Thrown Under the Omnibus
Congress grinds out another behemoth spending bill that no one will like.
With the legislative branch of the federal government divided as it is, getting work accomplished is much like herding cats. For example, one of the most basic functions of Congress is to enact a budget for the following fiscal year, but over the last decade or so the nation has increasingly relied on giant “omnibus” spending bills as stopgap measures to avoid the dreaded government shutdown. The latest case is a $1.1 trillion discretionary behemoth that serves as a compromise no one really likes but both sides will likely vote for in order to keep the government going for the rest of the fiscal year, which ends Sept. 30.
Update: The House passed the bill late Wednesday, 359-67. Three Democrats and 64 Republicans opposed it.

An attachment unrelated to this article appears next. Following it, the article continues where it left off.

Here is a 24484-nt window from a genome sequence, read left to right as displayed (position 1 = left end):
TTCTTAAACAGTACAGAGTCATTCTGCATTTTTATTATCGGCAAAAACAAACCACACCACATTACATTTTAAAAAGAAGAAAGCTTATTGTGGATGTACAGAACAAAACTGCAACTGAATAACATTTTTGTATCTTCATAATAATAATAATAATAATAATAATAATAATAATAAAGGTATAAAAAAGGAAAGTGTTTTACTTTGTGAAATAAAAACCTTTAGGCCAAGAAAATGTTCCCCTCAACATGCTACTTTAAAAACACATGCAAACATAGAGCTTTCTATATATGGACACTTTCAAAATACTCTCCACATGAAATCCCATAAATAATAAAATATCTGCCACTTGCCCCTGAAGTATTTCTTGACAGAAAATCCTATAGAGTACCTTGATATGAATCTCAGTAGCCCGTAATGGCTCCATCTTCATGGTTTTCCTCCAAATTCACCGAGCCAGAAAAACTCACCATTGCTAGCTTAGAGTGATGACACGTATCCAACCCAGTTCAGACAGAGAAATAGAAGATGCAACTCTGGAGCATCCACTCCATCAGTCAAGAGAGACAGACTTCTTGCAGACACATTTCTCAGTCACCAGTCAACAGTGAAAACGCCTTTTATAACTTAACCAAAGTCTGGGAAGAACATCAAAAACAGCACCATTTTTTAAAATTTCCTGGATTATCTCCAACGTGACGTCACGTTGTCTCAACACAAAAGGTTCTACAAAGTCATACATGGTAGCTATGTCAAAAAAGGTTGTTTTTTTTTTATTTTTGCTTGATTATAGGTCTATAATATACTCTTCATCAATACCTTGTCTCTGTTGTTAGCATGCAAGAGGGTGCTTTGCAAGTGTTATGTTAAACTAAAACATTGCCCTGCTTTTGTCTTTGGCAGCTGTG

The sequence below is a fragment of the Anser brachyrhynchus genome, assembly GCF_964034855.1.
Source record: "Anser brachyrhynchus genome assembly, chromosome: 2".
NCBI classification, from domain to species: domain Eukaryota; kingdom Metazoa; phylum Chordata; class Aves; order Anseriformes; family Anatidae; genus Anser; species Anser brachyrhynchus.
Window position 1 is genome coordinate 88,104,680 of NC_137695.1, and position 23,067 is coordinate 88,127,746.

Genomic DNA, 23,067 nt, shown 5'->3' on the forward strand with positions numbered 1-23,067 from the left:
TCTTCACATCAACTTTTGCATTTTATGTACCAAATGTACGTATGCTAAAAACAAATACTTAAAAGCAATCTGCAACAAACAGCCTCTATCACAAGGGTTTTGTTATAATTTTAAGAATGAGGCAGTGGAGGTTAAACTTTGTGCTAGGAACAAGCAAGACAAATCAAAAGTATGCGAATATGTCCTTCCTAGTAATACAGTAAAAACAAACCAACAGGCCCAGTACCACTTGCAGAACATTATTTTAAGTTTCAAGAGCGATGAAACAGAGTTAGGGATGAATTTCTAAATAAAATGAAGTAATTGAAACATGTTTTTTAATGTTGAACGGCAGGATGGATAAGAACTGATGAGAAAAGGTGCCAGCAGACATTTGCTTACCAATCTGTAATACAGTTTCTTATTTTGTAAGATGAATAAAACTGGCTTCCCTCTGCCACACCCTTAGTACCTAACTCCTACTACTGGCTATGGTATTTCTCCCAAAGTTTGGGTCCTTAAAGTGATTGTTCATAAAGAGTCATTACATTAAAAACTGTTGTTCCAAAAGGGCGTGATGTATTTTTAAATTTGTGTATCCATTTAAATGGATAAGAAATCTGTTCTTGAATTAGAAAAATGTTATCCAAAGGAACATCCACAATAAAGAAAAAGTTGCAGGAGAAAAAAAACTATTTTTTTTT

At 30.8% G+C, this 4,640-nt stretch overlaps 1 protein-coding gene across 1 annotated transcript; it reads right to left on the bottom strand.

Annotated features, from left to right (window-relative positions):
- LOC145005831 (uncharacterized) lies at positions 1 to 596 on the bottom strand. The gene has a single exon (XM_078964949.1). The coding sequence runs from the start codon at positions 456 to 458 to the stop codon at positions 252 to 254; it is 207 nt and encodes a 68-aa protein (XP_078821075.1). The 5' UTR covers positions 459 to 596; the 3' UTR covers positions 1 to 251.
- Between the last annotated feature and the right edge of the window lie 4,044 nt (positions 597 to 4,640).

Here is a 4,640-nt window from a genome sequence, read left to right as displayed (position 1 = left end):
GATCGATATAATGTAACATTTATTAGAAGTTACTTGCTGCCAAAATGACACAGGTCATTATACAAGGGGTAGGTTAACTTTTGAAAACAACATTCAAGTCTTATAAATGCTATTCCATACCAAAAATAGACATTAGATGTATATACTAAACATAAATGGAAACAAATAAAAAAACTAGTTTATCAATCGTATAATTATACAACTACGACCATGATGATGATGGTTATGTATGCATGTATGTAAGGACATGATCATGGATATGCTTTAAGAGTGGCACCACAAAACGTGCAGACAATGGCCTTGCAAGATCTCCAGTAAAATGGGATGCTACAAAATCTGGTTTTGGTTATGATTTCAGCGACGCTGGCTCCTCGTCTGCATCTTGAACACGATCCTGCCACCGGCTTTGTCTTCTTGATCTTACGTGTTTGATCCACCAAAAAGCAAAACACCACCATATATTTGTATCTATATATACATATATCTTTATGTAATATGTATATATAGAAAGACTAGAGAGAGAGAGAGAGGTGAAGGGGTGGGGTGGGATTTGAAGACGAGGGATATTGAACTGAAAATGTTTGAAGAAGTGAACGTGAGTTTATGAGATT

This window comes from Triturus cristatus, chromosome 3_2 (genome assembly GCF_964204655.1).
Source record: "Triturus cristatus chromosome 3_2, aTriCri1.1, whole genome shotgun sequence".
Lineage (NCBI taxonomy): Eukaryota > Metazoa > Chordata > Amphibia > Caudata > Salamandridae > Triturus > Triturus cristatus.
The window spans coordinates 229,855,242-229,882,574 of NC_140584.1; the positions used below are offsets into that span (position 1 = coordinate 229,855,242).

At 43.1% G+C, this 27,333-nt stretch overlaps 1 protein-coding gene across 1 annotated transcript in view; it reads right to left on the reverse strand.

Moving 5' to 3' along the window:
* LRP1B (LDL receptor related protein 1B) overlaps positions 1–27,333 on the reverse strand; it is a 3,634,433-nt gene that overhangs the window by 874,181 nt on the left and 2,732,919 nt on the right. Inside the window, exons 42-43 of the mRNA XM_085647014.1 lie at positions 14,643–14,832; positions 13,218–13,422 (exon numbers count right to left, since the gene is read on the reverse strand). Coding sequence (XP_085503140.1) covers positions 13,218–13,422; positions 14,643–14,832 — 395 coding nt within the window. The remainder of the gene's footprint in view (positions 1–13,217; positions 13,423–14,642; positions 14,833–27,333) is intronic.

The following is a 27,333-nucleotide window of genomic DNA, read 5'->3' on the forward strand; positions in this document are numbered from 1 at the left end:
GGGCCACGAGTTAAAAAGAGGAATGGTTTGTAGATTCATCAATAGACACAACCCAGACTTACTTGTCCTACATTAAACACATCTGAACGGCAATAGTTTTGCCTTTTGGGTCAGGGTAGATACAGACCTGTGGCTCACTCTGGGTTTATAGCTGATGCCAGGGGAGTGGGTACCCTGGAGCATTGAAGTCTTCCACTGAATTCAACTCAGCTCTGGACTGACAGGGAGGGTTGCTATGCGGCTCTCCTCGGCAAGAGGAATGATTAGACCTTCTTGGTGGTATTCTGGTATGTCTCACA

Negotiated through the appropriations chairs of both the House and Senate – Rep. Harold Rogers (R-KY) and Sen. Barbara Mikulski (D-MD), respectively – the headline restorations went to the failed federal Head Start program, which is now back to what’s considered “full funding,” and a 1% raise for federal workers. But the TSA will endure a $336 million cut, and not all veterans were given back the pension cuts they lost in a previous budget deal. So we can fund a worthless preschool program but not veterans benefits. That reflects extremely poor priorities on Capitol Hill, but what else is new?
Congress continues to get itself into this position year after year because members can’t seem to pass the dozen or so departmental appropriations packages in a timely fashion. Normally spring is the time the budget begins to come together, but in an election year political posturing and thoughts of re-election seem to take precedence.
So around the middle of September we will probably go through all this again just to push the day of reckoning past the election, and the cycle of uncertainty and deficit spending will continue. It’s a heck of a way to run a country.